Security experts at Google have identified over a dozen government-backed hacking groups trying to use the coronavirus pandemic to fuel malware and phishing attempts.
Each day, Google experts find more than 18 million new Gmail messages that use the virus as a springboard on which to offer supposed deals when, in reality, they contain malicious hacking attempts.
In a blog post, Google said the attackers’ attempts included impersonating health organizations and major fast-food companies in an effort to trick people into downloading malware. Many messages are simply sent to Gmail’s Spam folder without the users ever seeing them.
Google’s Threat Analysis Group (TAG) said hackers had been targeting the World Health Organization (WHO), as revealed in early April by Reuters. That activity, Google writes, is consistent with the work of an entity going by the name of “Charming Kitten.”
WHO and other health organizations have been frequently targeted by hackers seeking information about the virus. In those cases, Google said the hackers link to a page asking officials to log into a convincing replica of the WHO website or another similar site, which would be a deceptive move. In those cases, the fraudulent emails from hackers talk of virus infection spikes and ask for shared research from the officials.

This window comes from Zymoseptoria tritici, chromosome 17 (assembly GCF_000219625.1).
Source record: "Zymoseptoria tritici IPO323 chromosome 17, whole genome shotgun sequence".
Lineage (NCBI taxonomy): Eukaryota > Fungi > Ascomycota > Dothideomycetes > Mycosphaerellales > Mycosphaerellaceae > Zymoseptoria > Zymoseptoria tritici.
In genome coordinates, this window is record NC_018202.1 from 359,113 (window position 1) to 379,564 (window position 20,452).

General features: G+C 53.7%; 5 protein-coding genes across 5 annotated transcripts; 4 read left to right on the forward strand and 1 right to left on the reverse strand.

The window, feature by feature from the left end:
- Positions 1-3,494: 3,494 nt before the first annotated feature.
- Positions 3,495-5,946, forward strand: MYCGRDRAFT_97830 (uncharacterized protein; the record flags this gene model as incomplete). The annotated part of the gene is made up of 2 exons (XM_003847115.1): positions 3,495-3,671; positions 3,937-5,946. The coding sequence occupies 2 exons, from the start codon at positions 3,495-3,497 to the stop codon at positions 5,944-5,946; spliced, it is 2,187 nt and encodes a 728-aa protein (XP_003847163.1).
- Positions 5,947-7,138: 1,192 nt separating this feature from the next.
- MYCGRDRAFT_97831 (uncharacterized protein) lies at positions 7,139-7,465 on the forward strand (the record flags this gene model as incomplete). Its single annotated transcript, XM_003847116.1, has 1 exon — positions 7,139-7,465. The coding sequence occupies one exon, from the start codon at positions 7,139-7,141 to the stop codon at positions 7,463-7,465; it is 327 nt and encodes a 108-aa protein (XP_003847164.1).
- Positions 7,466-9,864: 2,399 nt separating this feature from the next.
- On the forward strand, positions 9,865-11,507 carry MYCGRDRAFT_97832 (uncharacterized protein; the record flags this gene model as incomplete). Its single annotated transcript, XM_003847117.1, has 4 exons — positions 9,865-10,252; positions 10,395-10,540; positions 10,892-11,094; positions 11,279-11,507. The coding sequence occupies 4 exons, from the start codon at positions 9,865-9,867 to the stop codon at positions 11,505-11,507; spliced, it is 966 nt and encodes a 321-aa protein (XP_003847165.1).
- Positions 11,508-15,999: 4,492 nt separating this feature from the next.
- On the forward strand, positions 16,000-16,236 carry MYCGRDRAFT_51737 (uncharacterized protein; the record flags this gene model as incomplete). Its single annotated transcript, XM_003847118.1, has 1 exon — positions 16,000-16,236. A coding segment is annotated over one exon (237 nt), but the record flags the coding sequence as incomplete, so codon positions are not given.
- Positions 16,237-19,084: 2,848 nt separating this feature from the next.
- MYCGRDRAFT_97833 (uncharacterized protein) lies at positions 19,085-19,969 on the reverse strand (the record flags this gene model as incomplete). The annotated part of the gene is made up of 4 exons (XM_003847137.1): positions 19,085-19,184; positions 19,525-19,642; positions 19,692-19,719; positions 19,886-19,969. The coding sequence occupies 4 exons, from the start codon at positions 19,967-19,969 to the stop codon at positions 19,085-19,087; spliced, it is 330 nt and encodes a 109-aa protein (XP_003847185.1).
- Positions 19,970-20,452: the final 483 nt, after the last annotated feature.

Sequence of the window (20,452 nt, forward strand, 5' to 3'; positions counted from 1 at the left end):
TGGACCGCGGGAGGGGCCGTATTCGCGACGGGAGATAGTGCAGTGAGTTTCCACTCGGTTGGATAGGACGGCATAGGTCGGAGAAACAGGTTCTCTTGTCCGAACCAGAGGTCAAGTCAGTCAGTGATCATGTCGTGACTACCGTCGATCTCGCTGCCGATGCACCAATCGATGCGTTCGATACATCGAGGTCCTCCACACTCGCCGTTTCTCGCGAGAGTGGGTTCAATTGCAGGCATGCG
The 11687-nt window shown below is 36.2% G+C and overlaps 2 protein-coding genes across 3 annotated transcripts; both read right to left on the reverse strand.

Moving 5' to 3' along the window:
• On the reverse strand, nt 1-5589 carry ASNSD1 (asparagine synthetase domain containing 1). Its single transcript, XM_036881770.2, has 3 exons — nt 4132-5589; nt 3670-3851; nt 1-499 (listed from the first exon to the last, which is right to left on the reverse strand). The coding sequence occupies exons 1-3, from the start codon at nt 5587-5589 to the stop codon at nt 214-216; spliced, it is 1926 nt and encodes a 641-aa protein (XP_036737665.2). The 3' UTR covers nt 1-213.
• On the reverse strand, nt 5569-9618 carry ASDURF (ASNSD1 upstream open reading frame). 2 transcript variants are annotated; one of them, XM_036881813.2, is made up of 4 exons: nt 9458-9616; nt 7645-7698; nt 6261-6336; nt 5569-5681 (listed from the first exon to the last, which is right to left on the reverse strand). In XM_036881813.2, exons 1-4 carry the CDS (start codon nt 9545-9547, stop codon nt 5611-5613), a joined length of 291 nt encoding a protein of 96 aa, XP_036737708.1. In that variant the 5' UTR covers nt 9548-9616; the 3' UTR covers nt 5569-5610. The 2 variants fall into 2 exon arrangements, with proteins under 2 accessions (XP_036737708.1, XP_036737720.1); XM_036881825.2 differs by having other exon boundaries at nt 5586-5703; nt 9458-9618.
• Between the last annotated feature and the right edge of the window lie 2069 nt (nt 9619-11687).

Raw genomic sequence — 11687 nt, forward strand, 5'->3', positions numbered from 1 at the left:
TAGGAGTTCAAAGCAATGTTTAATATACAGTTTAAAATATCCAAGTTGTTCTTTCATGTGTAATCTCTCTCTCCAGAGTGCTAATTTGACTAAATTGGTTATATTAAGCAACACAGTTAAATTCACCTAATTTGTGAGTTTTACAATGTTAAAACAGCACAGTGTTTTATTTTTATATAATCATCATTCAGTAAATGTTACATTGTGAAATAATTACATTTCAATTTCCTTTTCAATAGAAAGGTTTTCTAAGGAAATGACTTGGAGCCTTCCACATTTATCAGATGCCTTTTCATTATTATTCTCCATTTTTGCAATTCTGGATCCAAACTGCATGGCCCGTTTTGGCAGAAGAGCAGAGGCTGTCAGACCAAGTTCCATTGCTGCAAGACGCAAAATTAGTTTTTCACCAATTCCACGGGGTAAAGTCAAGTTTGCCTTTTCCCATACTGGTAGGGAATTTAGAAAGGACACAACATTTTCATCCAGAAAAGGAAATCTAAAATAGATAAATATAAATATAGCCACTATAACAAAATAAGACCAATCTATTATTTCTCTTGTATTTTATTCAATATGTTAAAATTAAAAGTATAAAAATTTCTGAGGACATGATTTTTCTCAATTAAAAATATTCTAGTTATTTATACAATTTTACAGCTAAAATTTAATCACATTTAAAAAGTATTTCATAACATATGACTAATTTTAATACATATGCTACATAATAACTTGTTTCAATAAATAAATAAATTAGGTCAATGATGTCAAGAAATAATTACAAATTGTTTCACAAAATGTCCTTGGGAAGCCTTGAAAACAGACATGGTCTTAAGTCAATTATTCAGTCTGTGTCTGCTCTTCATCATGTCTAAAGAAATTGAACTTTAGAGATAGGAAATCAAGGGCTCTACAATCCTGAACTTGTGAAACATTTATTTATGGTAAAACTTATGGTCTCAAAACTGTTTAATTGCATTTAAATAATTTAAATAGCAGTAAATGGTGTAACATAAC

Google actually saw a slight decline of hacking attempts in March from earlier this year, which it said was likely the result of the global slowdown and quarantine efforts that have stalled the rest of the world.
In response to the hacking threats, Google said it is providing over $200,000 in grants to researchers working to keep people’s data safe.
Hacking attempts related to the virus have been abundant, also affecting fellow tech giant Amazon, where the retailer has had to work quickly to remove mountains of price-gouged or counterfeit items related to the virus.